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The Learning Environment

"There is evidence that when private 4-year women’s colleges were compared with all private 4-year institutions…they conferred upon women equal or larger proportions of bachelor’s degrees in traditionally male-dominated fields than the norm for private 4-year colleges.”
– U.S. Department of Education, Office of Educational Research and Improvement

Outstanding Outcomes

“According to a significant body of literature, women’s colleges have demonstrated a positive impact on their women students,” reports Lisa E. Wolf-Wendel in A Closer Look At Women’s Colleges, University of Kansas, July 1999. “Compared to women at coeducational institutions, for example, students at women’s colleges are more satisfied with their overall college experience… are more likely to major in non-traditional fields… and express higher levels of self esteem and leadership skills...

“In addition,” she adds, “students at women’s colleges are more likely to graduate, to have high expectations of themselves, to attend graduate school and to be ‘successful’ in their adult lives… Further, studies that examine the baccalaureate origins of women who have achieved some measurable degree of post-baccalaureate success overwhelmingly find that women’s colleges graduate disproportionate numbers of successful women…

According to Wolf-Wendel’s research, “High expectations, support, presence of role models, critical mass of high achieving students, opportunities for extracurricular involvement, inclusion of women in the curriculum, and a recognition of the social realities facing women in the ‘real world’ are all traits associated with institutions that facilitate the success of their women students.”

Levels of Engagement

“Women attending women’s colleges report higher levels of engagement in a variety of educational experiences and are more engaged in productive activities than women attending co-educational institutions, according to “Women Students at Coeducational and Women’s Colleges: How Do Their Experiences Compare?,” National Survey of Student Engagement, Indiana University Center for Postsecondary Research. The study empirically shows that women’s colleges provide an educational experience that is in many ways superior to coeducational institutions.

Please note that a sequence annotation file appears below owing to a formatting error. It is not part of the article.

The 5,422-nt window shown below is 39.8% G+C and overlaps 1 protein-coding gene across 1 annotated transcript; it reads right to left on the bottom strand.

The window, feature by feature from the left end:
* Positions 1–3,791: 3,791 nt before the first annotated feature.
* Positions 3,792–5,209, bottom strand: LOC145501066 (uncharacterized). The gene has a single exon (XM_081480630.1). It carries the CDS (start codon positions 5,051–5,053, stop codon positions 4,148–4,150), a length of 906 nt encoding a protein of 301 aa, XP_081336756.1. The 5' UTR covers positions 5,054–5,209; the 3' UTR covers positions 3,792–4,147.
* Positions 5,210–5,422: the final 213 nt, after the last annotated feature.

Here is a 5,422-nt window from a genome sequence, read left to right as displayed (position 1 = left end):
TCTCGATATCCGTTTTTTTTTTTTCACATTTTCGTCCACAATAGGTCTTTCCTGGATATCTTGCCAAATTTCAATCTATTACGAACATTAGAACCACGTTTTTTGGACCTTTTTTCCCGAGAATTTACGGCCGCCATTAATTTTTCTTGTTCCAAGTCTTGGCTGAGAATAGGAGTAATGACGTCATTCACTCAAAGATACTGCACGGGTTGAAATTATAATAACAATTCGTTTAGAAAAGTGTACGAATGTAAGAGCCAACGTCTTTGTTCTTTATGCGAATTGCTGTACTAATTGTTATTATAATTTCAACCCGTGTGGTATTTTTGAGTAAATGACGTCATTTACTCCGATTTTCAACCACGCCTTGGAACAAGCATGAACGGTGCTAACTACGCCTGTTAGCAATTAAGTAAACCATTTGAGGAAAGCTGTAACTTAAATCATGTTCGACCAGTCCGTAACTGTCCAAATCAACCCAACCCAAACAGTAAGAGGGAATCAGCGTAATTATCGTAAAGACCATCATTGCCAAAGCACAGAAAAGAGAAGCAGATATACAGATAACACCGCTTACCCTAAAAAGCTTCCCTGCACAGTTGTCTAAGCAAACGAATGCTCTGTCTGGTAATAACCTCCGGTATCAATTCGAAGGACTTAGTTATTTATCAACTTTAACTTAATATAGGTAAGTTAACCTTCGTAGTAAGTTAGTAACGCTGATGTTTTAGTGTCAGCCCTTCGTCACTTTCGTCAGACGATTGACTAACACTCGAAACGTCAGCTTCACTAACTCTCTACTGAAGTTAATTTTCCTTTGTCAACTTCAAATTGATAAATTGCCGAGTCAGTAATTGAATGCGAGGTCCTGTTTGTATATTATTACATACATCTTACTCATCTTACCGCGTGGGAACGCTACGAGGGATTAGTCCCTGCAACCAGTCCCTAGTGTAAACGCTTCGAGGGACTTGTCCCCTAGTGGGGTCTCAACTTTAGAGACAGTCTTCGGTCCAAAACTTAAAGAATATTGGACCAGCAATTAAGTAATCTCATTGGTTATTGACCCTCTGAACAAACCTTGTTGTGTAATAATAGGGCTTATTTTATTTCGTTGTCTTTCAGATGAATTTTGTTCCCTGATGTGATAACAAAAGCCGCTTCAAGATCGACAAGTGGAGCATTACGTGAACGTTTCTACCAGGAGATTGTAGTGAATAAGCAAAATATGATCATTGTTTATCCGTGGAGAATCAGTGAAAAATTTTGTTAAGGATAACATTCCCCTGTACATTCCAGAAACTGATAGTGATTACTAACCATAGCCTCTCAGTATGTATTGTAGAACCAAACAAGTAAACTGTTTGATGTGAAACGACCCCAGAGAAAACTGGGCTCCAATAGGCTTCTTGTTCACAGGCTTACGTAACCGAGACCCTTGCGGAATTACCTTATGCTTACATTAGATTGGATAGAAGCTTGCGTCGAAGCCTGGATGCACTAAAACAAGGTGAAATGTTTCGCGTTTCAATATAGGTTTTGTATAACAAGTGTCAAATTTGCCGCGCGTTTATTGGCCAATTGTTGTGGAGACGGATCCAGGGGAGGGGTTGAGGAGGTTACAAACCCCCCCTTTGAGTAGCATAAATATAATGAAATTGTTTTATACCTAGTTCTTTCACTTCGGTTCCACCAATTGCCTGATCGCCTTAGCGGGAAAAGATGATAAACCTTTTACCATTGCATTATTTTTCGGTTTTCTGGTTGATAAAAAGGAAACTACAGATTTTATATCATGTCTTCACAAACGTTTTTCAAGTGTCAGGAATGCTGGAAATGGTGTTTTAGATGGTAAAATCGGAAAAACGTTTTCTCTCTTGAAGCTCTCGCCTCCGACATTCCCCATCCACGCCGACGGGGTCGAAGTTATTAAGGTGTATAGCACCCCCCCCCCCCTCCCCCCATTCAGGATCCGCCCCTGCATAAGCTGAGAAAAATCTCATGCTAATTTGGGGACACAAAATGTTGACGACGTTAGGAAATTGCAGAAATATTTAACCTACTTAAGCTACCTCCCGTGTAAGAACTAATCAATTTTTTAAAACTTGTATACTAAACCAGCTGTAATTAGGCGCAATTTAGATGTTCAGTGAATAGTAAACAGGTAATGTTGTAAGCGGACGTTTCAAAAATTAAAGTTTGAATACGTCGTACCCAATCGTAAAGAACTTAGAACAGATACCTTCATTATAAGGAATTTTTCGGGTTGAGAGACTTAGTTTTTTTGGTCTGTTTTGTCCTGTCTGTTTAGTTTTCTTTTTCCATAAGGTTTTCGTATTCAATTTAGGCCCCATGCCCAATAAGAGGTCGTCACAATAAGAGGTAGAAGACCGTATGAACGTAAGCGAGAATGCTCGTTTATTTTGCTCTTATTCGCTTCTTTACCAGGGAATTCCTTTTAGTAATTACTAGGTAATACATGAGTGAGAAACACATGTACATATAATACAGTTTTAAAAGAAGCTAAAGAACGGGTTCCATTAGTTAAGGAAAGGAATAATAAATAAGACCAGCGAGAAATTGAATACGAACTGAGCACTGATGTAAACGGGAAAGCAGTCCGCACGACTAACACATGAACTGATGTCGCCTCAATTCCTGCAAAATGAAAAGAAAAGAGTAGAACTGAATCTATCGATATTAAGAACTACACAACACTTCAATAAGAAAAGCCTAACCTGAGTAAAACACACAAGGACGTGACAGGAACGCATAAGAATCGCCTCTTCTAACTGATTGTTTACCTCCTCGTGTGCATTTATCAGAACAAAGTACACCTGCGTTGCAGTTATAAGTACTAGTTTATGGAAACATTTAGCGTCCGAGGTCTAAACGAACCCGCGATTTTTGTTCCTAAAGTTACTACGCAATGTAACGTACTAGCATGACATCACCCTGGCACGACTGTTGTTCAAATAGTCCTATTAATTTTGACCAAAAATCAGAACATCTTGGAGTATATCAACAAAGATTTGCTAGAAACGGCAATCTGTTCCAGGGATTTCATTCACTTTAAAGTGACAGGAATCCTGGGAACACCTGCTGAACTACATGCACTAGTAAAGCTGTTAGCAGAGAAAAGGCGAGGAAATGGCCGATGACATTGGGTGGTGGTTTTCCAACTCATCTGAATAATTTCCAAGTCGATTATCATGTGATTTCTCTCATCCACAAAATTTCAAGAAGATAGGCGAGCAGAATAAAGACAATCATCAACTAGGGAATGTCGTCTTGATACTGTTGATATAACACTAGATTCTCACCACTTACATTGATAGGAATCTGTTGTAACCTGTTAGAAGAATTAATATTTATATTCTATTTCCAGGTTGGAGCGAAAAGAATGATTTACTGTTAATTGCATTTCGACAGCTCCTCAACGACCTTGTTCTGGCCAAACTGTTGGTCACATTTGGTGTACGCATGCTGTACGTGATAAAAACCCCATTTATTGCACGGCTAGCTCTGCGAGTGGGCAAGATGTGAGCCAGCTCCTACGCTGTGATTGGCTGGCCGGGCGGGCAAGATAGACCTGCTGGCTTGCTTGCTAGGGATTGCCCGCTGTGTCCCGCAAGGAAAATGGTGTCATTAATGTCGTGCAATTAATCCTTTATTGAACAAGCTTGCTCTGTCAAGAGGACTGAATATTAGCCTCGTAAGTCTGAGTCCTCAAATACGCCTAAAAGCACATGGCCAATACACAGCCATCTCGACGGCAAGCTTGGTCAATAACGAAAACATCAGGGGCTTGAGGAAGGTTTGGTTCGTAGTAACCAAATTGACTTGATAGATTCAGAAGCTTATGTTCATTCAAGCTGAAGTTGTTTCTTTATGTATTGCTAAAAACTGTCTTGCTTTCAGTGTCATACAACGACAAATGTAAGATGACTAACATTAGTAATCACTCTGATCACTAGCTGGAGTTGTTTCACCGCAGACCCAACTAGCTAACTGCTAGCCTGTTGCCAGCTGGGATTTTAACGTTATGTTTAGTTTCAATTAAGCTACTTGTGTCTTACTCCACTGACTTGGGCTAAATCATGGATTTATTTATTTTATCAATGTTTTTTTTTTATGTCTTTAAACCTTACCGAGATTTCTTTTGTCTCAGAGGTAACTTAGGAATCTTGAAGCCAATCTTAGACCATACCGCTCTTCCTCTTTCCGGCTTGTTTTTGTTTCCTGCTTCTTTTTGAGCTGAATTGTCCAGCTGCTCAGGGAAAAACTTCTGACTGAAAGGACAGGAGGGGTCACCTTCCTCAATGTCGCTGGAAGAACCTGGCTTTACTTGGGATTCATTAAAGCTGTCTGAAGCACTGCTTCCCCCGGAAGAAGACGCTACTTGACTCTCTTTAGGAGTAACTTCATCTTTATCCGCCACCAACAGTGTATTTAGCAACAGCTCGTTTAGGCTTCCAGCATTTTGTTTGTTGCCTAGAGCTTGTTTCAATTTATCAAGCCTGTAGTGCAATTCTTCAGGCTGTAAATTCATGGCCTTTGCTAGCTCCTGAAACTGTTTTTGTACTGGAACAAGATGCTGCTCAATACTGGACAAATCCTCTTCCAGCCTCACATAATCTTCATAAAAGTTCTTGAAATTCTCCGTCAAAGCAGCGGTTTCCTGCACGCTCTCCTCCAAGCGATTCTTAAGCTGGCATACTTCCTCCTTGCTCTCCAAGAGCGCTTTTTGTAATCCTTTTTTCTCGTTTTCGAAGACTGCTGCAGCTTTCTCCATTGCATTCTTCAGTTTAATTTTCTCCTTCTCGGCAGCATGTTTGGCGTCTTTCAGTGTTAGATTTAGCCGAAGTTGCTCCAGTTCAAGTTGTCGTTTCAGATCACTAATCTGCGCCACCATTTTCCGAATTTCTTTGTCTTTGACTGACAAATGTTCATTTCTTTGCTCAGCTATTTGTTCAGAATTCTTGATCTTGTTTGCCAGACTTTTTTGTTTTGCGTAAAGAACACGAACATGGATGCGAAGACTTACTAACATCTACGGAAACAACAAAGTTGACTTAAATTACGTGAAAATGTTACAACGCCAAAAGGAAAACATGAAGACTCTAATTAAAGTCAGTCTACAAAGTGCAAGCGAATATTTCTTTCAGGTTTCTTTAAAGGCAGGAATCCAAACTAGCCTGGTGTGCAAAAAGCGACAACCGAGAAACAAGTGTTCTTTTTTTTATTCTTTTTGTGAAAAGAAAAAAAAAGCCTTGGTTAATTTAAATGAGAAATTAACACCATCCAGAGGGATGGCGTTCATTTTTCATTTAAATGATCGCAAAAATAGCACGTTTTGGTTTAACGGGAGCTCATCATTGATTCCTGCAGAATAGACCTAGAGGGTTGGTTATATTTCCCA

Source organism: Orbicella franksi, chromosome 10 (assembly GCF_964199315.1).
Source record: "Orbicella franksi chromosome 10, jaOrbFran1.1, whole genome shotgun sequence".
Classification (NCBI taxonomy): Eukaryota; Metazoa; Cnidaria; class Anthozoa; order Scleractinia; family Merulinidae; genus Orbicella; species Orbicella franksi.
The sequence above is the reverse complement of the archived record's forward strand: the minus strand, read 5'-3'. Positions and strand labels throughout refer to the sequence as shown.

“What’s more, “For more than two decades, proponents of women’s colleges have asserted that such institutions offer female students a more equitable, and therefore higher quality, developmentally powerful learning environment. Our findings support this claim and plainly indicate that single-sex colleges are not an anachronistic post-secondary option for women.”

In this study, engagement was defined using six scales:

  1. academic challenge as measured by reading, writing, time and time spent preparing for class
  2. higher-order thinking as measured by time spent synthesizing ideas, making judgments, applying theories, and analyzing ideas
  3. integration as measured by activities that foreshadow deep learning, such as discussions of ideas from readings or classes with faculty members or others outside of class, or as working on papers and projects that require integrating ideas or information from various sources
  4. active and collaborative learning as measured by working with other students in and out of class, asking questions in class, and making class presentations
  5. student-faculty interaction as measured by a range of contacts inside and outside the classroom
  6. experiences with diversity as measured by student interactions with people of different backgrounds and a campus-wide emphasis on encouraging these interactions